Democratic vice presidential nominee Sen. Kamala Harris during the Democratic National Convention on Aug. 19. Photo: Olivier Douliery/AFP via Getty Images

Sen. Kamala Harris (D-Calif.) marked Women's Equality Day Wednesday with a Washington Post op-ed calling for further voting rights protections ahead of this November's elections.

Why it matters: The first woman of color to be a vice presidential nominee made the call for the John Lewis Voting Rights Act to pass on the day that honors the adoption of the 19th Amendment, which gave women aged 21 and older the right to vote in the U.S. (though in practice many women of color still could not.)

  • Wednesday is the 100th anniversary of its certification.

Details: In her op-ed, the first Black woman of South Asian descent on a U.S. presidential ticket argued that if the Senate passed the House Democrats' bill named after the late Rep. John Lewis, it would "fulfill the promise embodied" in the 19th Amendment.

  • "We need to pass the John Lewis Voting Rights Act, support automatic and same-day voter registration and help fund secure state voting systems," Harris wrote. "And that is what Joe Biden and I will do when we're in the White House."
  • Senate Majority Leader Mitch McConnell (R-Ky.) has declined to bring the measure that aims to restore a key provision of the 1965 Voting Rights Act up for a vote.
"There's very little tangible evidence of this whole voter-suppression nonsense that the Democrats are promoting."
— McConnell's comments to the Wall Street Journal earlier this month.

Between the lines: The Supreme Court gutted in 2013 a key provision of the Voting Rights Act that allowed the government to regulate new election laws, like eliminating polling locations, in several mostly Southern states with a history of discrimination.

Of note: Harris also used the op-ed to address baseless claims by President Trump and his allies that have cast doubt on mail-in voting. Trump said during Monday's Republican National Convention that Democrats were "using COVID to steal an election" with expanded mail-in voting.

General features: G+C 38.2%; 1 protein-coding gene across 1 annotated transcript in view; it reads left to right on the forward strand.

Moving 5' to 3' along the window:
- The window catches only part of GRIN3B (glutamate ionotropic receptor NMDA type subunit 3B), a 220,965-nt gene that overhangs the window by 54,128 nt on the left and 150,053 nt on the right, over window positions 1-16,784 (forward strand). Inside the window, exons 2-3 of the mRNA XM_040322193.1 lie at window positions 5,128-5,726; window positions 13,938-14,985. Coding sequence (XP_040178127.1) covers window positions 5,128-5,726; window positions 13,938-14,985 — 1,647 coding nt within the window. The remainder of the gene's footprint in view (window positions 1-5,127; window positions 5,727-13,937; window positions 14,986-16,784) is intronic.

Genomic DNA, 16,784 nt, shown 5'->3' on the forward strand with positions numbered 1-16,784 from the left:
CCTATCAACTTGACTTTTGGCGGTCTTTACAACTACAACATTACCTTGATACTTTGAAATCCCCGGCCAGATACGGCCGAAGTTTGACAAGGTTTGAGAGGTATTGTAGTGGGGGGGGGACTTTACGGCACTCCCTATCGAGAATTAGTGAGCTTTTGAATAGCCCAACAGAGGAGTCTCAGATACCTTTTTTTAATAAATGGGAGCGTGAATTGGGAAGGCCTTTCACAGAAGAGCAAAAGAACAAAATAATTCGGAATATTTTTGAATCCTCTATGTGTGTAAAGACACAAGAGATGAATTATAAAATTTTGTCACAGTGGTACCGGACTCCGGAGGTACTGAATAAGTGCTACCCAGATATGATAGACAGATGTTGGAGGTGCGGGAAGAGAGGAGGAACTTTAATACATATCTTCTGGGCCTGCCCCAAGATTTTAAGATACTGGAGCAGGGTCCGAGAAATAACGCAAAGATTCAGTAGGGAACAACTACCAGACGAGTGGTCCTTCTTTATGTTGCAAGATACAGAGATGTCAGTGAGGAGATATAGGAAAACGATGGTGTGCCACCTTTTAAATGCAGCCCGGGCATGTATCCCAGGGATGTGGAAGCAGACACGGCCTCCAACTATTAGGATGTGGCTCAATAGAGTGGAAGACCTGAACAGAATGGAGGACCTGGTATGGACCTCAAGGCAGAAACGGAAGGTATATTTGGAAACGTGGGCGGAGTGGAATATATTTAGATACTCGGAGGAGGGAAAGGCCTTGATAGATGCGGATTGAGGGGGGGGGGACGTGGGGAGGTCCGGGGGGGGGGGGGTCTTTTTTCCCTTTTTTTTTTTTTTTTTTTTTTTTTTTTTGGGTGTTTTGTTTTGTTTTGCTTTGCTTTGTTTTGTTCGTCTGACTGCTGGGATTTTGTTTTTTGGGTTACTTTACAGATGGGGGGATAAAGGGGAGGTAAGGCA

• Harris called the claims "scare tactics" and vowed that the Biden-Harris campaign would commit "the resources needed to beat back voter suppression."

What else she's saying: She also acknowledged the "discrimination and rejection from White suffragists" that Black activists like Ida B. Wells encountered to secure the vote.

  • "[W]hen the 19th Amendment was ratified at last, Black women were again left behind: poll taxes, literacy tests and other Jim Crow voter suppression tactics effectively prohibited most people of color from voting," Harris noted.
"[T]his fall, remember the struggles and sacrifices that made it possible. Because the best way to honor the generations of women who paved the way for me — for all of us — is to vote, and to continue their fight for all Americans to be able to do the same, no matter their gender, race, age, ability or Zip code."

Go deeper: When and how to vote in all 50 states

Go deeper

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Sen. Kamala Harris during a campaign stop in Philadelphia. Photo: Michael Perez/AP

President Trump's Supreme Court plans have created a major opportunity for Sen. Kamala Harris to go on offense.

Why it matters: A confirmation fight puts Harris back in the spotlight thanks to her role on the Senate Judiciary Committee.

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Former Senate Majority Leader Harry Reid (D-Nev.) on Tuesday addressed the question of whether Democrats will eliminate the legislative filibuster if they take control of the Senate, telling CNN that it's "not a question of if it's going to be gone, it's only when it's going to be gone."

Why it matters: Current Senate Minority Leader Chuck Schumer (D-N.Y.) has said that "nothing is off the table" if Republicans move ahead with replacing Supreme Court Justice Ruth Bader Ginsburg before the election — a threat that likely includes abolishing the Senate's long-standing 60-vote threshold in order to pass sweeping legislation.

Updated 24 hours ago - Politics & Policy

Where key GOP senators stand on replacing Ruth Bader Ginsburg

Senate Majority Leader Mitch McConnell talks to reporters on Capitol Hill last Thursday. Photo: Chip Somodevilla/Getty Images

With President Trump planning to nominate his third Supreme Court justice nominee this week, key Republican senators are indicating their stance on replacing the late Justice Ruth Bader Ginsburg with less than 50 days until Election Day.

Driving the news: Sen. Mitt Romney (R-Utah), one of the few Republican senators thought to be a potential swing vote, said Tuesday that he would support moving forward with the confirmation process before the election.

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